Catalan government made it clear that it is ready for constructive dialogue. Now the ball is in Madrid’s court.
Spain’s political showdown with Catalonia appears set to boil over on Thursday as a deadline to clarify the region’s independence intentions arrives.
In an unprecedented move since Spain returned to democracy in the late 1970s, Prime Minister Mariano Rajoy will impose direct rule in Catalonia unless, by 08:00GMT, the region’s leader Carles Puigdemont retracts an ambiguous declaration of independence he made last week.
Puigdemont told members of his Catalan Democratic Party on Wednesday night not only he would not back down, but he would press ahead with a more formal declaration of independence if Rajoy suspends Catalonia’s political autonomy.
It is not yet clear how and when this declaration would take place and whether it would be endorsed by the regional assembly, though many pro-independence legislators have openly said they wanted to hold a vote in the Catalan parliament to make it more solemn.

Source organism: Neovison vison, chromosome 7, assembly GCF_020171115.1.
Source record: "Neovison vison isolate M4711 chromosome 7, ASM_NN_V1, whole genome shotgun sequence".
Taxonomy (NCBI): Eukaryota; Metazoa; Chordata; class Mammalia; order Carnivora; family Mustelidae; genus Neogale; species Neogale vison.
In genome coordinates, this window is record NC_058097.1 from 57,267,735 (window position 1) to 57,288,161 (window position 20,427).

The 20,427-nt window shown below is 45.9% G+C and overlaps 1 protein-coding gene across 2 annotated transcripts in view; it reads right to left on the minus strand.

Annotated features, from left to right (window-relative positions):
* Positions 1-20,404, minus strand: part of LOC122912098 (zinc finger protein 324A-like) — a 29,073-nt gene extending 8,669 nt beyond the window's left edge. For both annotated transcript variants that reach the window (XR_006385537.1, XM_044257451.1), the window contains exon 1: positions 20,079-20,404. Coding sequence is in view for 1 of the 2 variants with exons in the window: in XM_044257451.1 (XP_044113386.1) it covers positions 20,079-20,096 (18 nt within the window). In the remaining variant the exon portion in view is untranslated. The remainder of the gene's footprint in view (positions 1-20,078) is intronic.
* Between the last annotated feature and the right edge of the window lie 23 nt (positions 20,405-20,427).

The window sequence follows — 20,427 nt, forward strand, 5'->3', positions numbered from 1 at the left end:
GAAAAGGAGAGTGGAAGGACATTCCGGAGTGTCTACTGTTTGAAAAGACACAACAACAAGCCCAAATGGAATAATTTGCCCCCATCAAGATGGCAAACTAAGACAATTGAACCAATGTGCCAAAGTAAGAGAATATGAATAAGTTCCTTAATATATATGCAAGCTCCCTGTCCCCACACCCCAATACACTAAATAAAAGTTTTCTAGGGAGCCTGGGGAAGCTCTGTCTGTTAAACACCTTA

If Rajoy invokes Article 155 of the 1978 Constitution of Spain, which allows him to take control of a region if it breaks the law, it would not be fully effective until at least early next week as it needs parliamentary approval, offering some last minute leeway for secessionists to split unilaterally.
This prospect has raised fears of social unrest, led the eurozone’s fourth-largest economy to cut its growth forecasts, and rattled the euro.
Puigdemont has already defied Rajoy once this week, when he ignored the first deadline to drop the independence campaign and instead called for talks.
Rajoy says the Catalan government has repeatedly broken the law, including when it held a banned vote on independence on October 1 and made a symbolic declaration of independence on October 10, only to suspend it seconds later.
Puigdemont says a violent police crackdown on the referendum and arrests of pro-independence leaders on charges of sedition show the Spanish state has become authoritarian.